Buffalo, New York – February 12, 2018 – In commemoration of today being the 9th anniversary of the tragic regional airline crash that took the lives of their loved ones, the ‘Families of Continental Flight 3407’ issued the following statement:
3,287 days. 9 years. No more smiles. No more laughs. No more hugs. Missed holidays, family gatherings, vacations, weddings, and graduations. Lots of pictures and memories. Visits to the cemetery. And plenty of tears.
The crash of Continental Flight 3407, operated by Colgan Air, on that snowy Thursday night outside of Buffalo 9 years ago today left a gaping hole in our families, our communities, our nation, and the world. And it never should have been allowed to happen.
But those same 9 years, those same 3,287 days, also represent the longest period in our nation’s history without a fatal commercial crash. A tribute to our loved ones, and a testament to the dedication of so many in our group. We have shown that it is possible for a small group of concerned citizens to make a difference and effect change in the direction of our government and our nation.
We are so thankful for all those who have been at our side along the way to make this all possible. So many of our elected officials and their staffers in Washington. The dedicated employees of the Federal Aviation Administration, the Department of Transportation, and the National Transportation Safety Board. The professional pilots, flight attendants, mechanics, and airline officials. And the friendship and impassioned advocacy of Sully Sullenberger and Jeff Skiles, the ultimate example of the qualities that every cockpit crew should strive to achieve.
For the unspeakable pain that we all still feel, we also take great solace and reassurance that the deaths of our loved ones were not in vain. That our nation’s regional airlines have been challenged and held accountable to raise their level of commitment to safety, thanks to new safety regulations in the areas of first officer qualifications, pilot fatigue, training, and airline safety management systems. These stricter requirements have addressed so many of the glaring safety gaps that allowed this needless tragedy to occur.
However, there is still work to be done. We are counting on FAA, DOT, and OMB to fully implement an electronic pilot records database and to finalize a rulemaking that will enhance Pilot Professional Development. When completed, these undertakings will allow us to make even further progress towards our goal of putting the best pilots in the cockpit, and setting them up for success.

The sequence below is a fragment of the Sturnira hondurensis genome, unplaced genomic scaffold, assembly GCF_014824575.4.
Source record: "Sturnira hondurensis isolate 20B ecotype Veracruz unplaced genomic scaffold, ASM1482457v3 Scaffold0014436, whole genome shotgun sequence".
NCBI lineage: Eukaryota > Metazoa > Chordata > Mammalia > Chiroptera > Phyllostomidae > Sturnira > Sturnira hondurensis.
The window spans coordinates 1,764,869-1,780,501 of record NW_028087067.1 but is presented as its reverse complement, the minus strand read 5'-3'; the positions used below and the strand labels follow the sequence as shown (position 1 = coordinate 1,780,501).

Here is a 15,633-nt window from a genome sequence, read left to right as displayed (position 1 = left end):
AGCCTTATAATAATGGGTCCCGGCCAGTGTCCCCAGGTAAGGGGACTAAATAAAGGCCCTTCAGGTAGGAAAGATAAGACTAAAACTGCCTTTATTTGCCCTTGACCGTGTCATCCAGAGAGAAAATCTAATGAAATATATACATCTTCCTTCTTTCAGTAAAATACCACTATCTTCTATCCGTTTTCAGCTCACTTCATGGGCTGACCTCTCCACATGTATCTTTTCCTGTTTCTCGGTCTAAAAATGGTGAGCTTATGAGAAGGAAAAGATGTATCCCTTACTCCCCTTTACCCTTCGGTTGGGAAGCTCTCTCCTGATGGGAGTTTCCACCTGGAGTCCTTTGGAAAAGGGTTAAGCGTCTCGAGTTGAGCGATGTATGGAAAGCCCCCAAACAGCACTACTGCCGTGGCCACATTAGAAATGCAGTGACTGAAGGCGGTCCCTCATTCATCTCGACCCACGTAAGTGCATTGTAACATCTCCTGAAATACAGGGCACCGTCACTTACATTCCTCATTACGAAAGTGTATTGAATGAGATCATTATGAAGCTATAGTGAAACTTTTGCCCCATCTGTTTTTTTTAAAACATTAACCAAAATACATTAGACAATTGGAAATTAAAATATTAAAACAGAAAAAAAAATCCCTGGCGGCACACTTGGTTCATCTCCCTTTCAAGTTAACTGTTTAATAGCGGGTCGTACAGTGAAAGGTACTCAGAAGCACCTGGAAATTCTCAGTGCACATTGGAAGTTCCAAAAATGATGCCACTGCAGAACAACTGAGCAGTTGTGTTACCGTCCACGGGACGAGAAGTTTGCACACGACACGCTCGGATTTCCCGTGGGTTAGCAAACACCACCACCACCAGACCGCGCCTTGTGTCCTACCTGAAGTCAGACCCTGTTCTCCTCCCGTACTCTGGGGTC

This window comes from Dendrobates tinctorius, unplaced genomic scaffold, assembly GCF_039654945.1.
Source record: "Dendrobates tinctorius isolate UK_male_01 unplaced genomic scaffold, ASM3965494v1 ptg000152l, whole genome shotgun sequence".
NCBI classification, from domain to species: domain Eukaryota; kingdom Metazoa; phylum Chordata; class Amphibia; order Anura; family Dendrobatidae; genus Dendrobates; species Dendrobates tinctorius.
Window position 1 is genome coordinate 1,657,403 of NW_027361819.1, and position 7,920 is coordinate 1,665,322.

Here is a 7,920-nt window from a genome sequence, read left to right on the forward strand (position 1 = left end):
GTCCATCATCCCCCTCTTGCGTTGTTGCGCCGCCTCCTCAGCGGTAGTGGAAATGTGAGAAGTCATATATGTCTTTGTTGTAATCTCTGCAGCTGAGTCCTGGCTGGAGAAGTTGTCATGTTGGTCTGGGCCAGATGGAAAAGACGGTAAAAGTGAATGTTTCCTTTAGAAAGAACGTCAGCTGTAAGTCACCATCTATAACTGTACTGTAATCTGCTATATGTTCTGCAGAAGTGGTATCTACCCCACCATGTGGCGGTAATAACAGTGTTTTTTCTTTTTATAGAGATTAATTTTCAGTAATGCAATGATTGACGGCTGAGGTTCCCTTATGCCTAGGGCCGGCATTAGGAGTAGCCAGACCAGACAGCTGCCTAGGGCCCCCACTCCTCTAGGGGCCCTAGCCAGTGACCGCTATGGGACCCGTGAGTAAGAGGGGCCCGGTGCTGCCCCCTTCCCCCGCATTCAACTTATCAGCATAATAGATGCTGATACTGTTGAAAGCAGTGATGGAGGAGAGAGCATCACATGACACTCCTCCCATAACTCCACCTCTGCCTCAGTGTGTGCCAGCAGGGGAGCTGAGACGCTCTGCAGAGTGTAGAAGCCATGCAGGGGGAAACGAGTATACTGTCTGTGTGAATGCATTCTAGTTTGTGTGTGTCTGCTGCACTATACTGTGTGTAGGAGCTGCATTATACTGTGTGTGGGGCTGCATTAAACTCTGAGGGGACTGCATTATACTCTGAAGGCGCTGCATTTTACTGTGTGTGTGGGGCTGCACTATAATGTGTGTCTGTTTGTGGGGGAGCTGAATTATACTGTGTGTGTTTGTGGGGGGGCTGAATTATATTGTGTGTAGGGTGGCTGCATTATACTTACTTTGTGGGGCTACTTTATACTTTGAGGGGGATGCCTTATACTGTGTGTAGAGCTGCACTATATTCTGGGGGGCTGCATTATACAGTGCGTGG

The most haunting memory for us from this tragedy will always be what happened when the auto-pilot disengaged. With our loved ones in the back of the plane, split-second decisions needed to be made. The stick shaker. The stick pusher. The landing gear. Every pilot that we have ever talked to says a that situation like this brings you back to your earliest days of flying, to the fundamental stick-and-rudder flying skills that you develop as you learn to handle your plane and gain a feel for properly recognizing and recovering from a stall.
That is why we feel so strongly about the regional airlines and their lobbyists’ continued efforts to water down the increased experience requirements that were unanimously mandated by Congress and put in place by FAA as part of its First Officer Qualifications rule. Of course, they must publicly say that they support the rule. How could you not? It has been a cornerstone of these safety advances that have led to the safest period in our nation’s history. But understand that every time they refer to ‘alternative pathways’, that is really code for less experience. Less stick time. And even more reliance on technology. The exact formula that failed those on Flight 3407. Make no mistake about it, this backroom maneuvering for these ‘alternative pathways’ represents an attempt to weaken what we have fought so hard for, and what our loved ones paid the ultimate price for.
So to President Trump, Secretary Chao, Acting Administrator Elwell, and to every member of Congress, our message is simple. Occurring less than one month apart, US Airways Flight 1549 and Continental Connection Flight 3407 provide the starkest contrast of the best and worst of our airline industry. One will be forever remembered and memorialized by our nation, the other one will go down as a horrible tragedy that has already been forgotten by so many. But taken together they send an unmistakable message; that experience – and more, not less of it – does matter. So as you consider this pressure from the regional airlines and their lobbyists, we call on you to put the safety of the American flying public first and leave the rule in place as is. And on this day – February 12th, 2018 – we sadly offer you 3,287 reasons why that is the right thing to do.